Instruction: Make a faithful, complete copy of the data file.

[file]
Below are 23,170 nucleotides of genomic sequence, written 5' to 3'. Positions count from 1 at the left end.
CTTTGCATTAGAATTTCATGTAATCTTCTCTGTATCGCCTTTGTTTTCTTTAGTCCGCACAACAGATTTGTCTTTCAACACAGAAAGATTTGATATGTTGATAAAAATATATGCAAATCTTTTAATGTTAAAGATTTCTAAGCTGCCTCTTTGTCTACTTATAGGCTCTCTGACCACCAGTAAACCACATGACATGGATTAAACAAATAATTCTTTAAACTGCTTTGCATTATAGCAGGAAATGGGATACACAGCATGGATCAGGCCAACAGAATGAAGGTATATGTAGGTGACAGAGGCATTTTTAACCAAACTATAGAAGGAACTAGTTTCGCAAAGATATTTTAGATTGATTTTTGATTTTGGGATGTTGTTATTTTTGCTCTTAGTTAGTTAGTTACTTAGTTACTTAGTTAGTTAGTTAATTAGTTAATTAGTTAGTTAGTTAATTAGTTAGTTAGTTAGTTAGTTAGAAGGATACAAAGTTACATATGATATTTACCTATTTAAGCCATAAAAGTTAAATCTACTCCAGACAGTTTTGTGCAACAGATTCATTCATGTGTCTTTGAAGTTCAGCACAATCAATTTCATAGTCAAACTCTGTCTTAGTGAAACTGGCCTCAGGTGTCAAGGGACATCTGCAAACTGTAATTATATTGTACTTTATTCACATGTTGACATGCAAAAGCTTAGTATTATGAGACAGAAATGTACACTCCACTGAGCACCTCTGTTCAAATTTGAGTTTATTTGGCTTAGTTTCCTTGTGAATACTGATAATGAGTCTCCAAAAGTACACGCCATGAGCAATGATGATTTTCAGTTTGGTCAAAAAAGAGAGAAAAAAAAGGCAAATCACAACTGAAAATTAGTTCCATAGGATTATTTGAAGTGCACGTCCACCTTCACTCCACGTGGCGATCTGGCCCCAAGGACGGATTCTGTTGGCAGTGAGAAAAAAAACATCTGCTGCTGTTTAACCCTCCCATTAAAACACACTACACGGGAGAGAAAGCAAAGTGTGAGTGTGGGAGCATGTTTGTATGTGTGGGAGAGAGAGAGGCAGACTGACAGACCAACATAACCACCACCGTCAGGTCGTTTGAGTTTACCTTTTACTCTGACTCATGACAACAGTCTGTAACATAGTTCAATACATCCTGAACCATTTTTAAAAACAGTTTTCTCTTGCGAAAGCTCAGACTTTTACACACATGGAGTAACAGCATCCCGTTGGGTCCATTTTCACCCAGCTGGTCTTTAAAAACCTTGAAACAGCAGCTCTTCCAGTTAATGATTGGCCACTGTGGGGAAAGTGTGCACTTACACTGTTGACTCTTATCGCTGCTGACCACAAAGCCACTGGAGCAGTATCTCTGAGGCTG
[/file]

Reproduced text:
Below are 23,170 nucleotides of genomic sequence, written 5' to 3'. Positions count from 1 at the left end.
CTTTGCATTAGAATTTCATGTAATCTTCTCTGTATCGCCTTTGTTTTCTTTAGTCCGCACAACAGATTTGTCTTTCAACACAGAAAGATTTGATATGTTGATAAAAATATATGCAAATCTTTTAATGTTAAAGATTTCTAAGCTGCCTCTTTGTCTACTTATAGGCTCTCTGACCACCAGTAAACCACATGACATGGATTAAACAAATAATTCTTTAAACTGCTTTGCATTATAGCAGGAAATGGGATACACAGCATGGATCAGGCCAACAGAATGAAGGTATATGTAGGTGACAGAGGCATTTTTAACCAAACTATAGAAGGAACTAGTTTCGCAAAGATATTTTAGATTGATTTTTGATTTTGGGATGTTGTTATTTTTGCTCTTAGTTAGTTAGTTACTTAGTTACTTAGTTAGTTAGTTAATTAGTTAATTAGTTAGTTAGTTAATTAGTTAGTTAGTTAGTTAGTTAGAAGGATACAAAGTTACATATGATATTTACCTATTTAAGCCATAAAAGTTAAATCTACTCCAGACAGTTTTGTGCAACAGATTCATTCATGTGTCTTTGAAGTTCAGCACAATCAATTTCATAGTCAAACTCTGTCTTAGTGAAACTGGCCTCAGGTGTCAAGGGACATCTGCAAACTGTAATTATATTGTACTTTATTCACATGTTGACATGCAAAAGCTTAGTATTATGAGACAGAAATGTACACTCCACTGAGCACCTCTGTTCAAATTTGAGTTTATTTGGCTTAGTTTCCTTGTGAATACTGATAATGAGTCTCCAAAAGTACACGCCATGAGCAATGATGATTTTCAGTTTGGTCAAAAAAGAGAGAAAAAAAAGGCAAATCACAACTGAAAATTAGTTCCATAGGATTATTTGAAGTGCACGTCCACCTTCACTCCACGTGGCGATCTGGCCCCAAGGACGGATTCTGTTGGCAGTGAGAAAAAAAACATCTGCTGCTGTTTAACCCTCCCATTAAAACACACTACACGGGAGAGAAAGCAAAGTGTGAGTGTGGGAGCATGTTTGTATGTGTGGGAGAGAGAGAGGCAGACTGACAGACCAACATAACCACCACCGTCAGGTCGTTTGAGTTTACCTTTTACTCTGACTCATGACAACAGTCTGTAACATAGTTCAATACATCCTGAACCATTTTTAAAAACAGTTTTCTCTTGCGAAAGCTCAGACTTTTACACACATGGAGTAACAGCATCCCGTTGGGTCCATTTTCACCCAGCTGGTCTTTAAAAACCTTGAAACAGCAGCTCTTCCAGTTAATGATTGGCCACTGTGGGGAAAGTGTGCACTTACACTGTTGACTCTTATCGCTGCTGACCACAAAGCCACTGGAGCAGTATCTCTGAGGCTG